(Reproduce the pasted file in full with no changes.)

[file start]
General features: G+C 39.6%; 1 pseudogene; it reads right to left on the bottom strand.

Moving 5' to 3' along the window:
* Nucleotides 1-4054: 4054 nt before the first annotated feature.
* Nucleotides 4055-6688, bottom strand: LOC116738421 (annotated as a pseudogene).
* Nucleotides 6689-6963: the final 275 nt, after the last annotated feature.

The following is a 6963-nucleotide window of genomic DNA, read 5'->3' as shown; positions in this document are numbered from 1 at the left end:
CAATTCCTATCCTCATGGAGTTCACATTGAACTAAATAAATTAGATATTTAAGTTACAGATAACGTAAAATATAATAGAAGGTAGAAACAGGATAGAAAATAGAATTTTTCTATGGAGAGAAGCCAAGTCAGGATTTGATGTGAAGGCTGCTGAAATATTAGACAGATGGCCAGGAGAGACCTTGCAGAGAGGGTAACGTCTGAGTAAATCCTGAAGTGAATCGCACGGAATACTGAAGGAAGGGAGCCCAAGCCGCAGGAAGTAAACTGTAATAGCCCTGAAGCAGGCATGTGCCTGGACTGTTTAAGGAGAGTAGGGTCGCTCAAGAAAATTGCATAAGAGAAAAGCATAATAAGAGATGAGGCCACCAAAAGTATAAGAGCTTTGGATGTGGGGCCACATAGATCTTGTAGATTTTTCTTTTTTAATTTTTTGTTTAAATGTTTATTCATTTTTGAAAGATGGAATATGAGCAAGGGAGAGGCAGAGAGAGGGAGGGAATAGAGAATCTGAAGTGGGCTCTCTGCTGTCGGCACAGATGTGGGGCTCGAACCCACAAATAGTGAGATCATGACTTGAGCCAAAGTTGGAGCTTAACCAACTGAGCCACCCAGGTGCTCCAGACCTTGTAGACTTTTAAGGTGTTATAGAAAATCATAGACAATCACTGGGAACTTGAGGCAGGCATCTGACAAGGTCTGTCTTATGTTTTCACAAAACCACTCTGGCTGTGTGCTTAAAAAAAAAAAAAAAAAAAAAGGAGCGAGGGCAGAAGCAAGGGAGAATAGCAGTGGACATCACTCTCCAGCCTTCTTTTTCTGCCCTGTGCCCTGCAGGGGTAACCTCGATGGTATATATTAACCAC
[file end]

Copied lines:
General features: G+C 39.6%; 1 pseudogene; it reads right to left on the bottom strand.

Moving 5' to 3' along the window:
* Nucleotides 1-4054: 4054 nt before the first annotated feature.
* Nucleotides 4055-6688, bottom strand: LOC116738421 (annotated as a pseudogene).
* Nucleotides 6689-6963: the final 275 nt, after the last annotated feature.

The following is a 6963-nucleotide window of genomic DNA, read 5'->3' as shown; positions in this document are numbered from 1 at the left end:
CAATTCCTATCCTCATGGAGTTCACATTGAACTAAATAAATTAGATATTTAAGTTACAGATAACGTAAAATATAATAGAAGGTAGAAACAGGATAGAAAATAGAATTTTTCTATGGAGAGAAGCCAAGTCAGGATTTGATGTGAAGGCTGCTGAAATATTAGACAGATGGCCAGGAGAGACCTTGCAGAGAGGGTAACGTCTGAGTAAATCCTGAAGTGAATCGCACGGAATACTGAAGGAAGGGAGCCCAAGCCGCAGGAAGTAAACTGTAATAGCCCTGAAGCAGGCATGTGCCTGGACTGTTTAAGGAGAGTAGGGTCGCTCAAGAAAATTGCATAAGAGAAAAGCATAATAAGAGATGAGGCCACCAAAAGTATAAGAGCTTTGGATGTGGGGCCACATAGATCTTGTAGATTTTTCTTTTTTAATTTTTTGTTTAAATGTTTATTCATTTTTGAAAGATGGAATATGAGCAAGGGAGAGGCAGAGAGAGGGAGGGAATAGAGAATCTGAAGTGGGCTCTCTGCTGTCGGCACAGATGTGGGGCTCGAACCCACAAATAGTGAGATCATGACTTGAGCCAAAGTTGGAGCTTAACCAACTGAGCCACCCAGGTGCTCCAGACCTTGTAGACTTTTAAGGTGTTATAGAAAATCATAGACAATCACTGGGAACTTGAGGCAGGCATCTGACAAGGTCTGTCTTATGTTTTCACAAAACCACTCTGGCTGTGTGCTTAAAAAAAAAAAAAAAAAAAAAGGAGCGAGGGCAGAAGCAAGGGAGAATAGCAGTGGACATCACTCTCCAGCCTTCTTTTTCTGCCCTGTGCCCTGCAGGGGTAACCTCGATGGTATATATTAACCAC